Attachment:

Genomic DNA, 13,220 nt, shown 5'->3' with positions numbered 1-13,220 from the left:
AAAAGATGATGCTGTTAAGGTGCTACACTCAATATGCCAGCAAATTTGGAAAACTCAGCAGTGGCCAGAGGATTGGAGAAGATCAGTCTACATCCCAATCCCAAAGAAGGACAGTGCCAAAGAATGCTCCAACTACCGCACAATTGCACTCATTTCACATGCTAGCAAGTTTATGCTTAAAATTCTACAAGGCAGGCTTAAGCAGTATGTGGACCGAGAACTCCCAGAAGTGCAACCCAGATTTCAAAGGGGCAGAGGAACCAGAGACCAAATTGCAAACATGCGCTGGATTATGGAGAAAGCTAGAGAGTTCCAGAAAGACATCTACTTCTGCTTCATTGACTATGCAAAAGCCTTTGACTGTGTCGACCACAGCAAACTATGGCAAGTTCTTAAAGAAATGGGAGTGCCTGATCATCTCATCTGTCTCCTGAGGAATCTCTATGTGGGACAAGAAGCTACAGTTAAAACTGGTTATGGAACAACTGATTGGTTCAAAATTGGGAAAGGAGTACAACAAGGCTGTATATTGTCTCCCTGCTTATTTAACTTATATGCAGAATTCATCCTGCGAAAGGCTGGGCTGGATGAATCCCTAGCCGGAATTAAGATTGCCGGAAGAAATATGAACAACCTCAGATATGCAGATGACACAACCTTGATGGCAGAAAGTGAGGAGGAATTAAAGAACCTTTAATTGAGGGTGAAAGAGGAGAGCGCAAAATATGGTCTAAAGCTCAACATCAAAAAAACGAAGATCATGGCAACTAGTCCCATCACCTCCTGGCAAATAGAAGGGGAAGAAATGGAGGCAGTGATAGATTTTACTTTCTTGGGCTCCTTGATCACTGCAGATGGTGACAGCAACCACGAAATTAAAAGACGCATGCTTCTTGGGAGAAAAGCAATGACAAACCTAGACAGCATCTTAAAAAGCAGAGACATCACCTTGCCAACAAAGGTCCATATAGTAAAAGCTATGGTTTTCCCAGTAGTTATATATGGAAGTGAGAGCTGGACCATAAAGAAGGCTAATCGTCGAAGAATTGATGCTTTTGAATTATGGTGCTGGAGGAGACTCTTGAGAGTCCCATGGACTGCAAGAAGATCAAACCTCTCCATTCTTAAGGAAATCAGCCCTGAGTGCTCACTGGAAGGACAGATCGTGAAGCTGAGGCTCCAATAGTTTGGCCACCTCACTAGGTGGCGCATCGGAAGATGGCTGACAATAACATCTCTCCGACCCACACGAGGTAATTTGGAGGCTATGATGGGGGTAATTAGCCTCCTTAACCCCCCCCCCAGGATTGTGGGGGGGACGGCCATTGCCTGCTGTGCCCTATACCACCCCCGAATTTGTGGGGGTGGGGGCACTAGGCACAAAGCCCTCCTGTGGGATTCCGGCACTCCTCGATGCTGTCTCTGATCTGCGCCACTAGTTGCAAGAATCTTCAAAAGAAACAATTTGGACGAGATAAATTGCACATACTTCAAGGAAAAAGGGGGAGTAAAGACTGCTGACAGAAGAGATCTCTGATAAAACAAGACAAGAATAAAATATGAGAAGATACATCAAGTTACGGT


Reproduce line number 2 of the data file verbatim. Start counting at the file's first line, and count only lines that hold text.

AAAAGATGATGCTGTTAAGGTGCTACACTCAATATGCCAGCAAATTTGGAAAACTCAGCAGTGGCCAGAGGATTGGAGAAGATCAGTCTACATCCCAATCCCAAAGAAGGACAGTGCCAAAGAATGCTCCAACTACCGCACAATTGCACTCATTTCACATGCTAGCAAGTTTATGCTTAAAATTCTACAAGGCAGGCTTAAGCAGTATGTGGACCGAGAACTCCCAGAAGTGCAACCCAGATTTCAAAGGGGCAGAGGAACCAGAGACCAAATTGCAAACATGCGCTGGATTATGGAGAAAGCTAGAGAGTTCCAGAAAGACATCTACTTCTGCTTCATTGACTATGCAAAAGCCTTTGACTGTGTCGACCACAGCAAACTATGGCAAGTTCTTAAAGAAATGGGAGTGCCTGATCATCTCATCTGTCTCCTGAGGAATCTCTATGTGGGACAAGAAGCTACAGTTAAAACTGGTTATGGAACAACTGATTGGTTCAAAATTGGGAAAGGAGTACAACAAGGCTGTATATTGTCTCCCTGCTTATTTAACTTATATGCAGAATTCATCCTGCGAAAGGCTGGGCTGGATGAATCCCTAGCCGGAATTAAGATTGCCGGAAGAAATATGAACAACCTCAGATATGCAGATGACACAACCTTGATGGCAGAAAGTGAGGAGGAATTAAAGAACCTTTAATTGAGGGTGAAAGAGGAGAGCGCAAAATATGGTCTAAAGCTCAACATCAAAAAAACGAAGATCATGGCAACTAGTCCCATCACCTCCTGGCAAATAGAAGGGGAAGAAATGGAGGCAGTGATAGATTTTACTTTCTTGGGCTCCTTGATCACTGCAGATGGTGACAGCAACCACGAAATTAAAAGACGCATGCTTCTTGGGAGAAAAGCAATGACAAACCTAGACAGCATCTTAAAAAGCAGAGACATCACCTTGCCAACAAAGGTCCATATAGTAAAAGCTATGGTTTTCCCAGTAGTTATATATGGAAGTGAGAGCTGGACCATAAAGAAGGCTAATCGTCGAAGAATTGATGCTTTTGAATTATGGTGCTGGAGGAGACTCTTGAGAGTCCCATGGACTGCAAGAAGATCAAACCTCTCCATTCTTAAGGAAATCAGCCCTGAGTGCTCACTGGAAGGACAGATCGTGAAGCTGAGGCTCCAATAGTTTGGCCACCTCACTAGGTGGCGCATCGGAAGATGGCTGACAATAACATCTCTCCGACCCACACGAGGTAATTTGGAGGCTATGATGGGGGTAATTAGCCTCCTTAACCCCCCCCCCAGGATTGTGGGGGGGACGGCCATTGCCTGCTGTGCCCTATACCACCCCCGAATTTGTGGGGGTGGGGGCACTAGGCACAAAGCCCTCCTGTGGGATTCCGGCACTCCTCGATGCTGTCTCTGATCTGCGCCACTAGTTGCAAGAATCTTCAAAAGAAACAATTTGGACGAGATAAATTGCACATACTTCAAGGAAAAAGGGGGAGTAAAGACTGCTGACAGAAGAGATCTCTGATAAAACAAGACAAGAATAAAATATGAGAAGATACATCAAGTTACGGT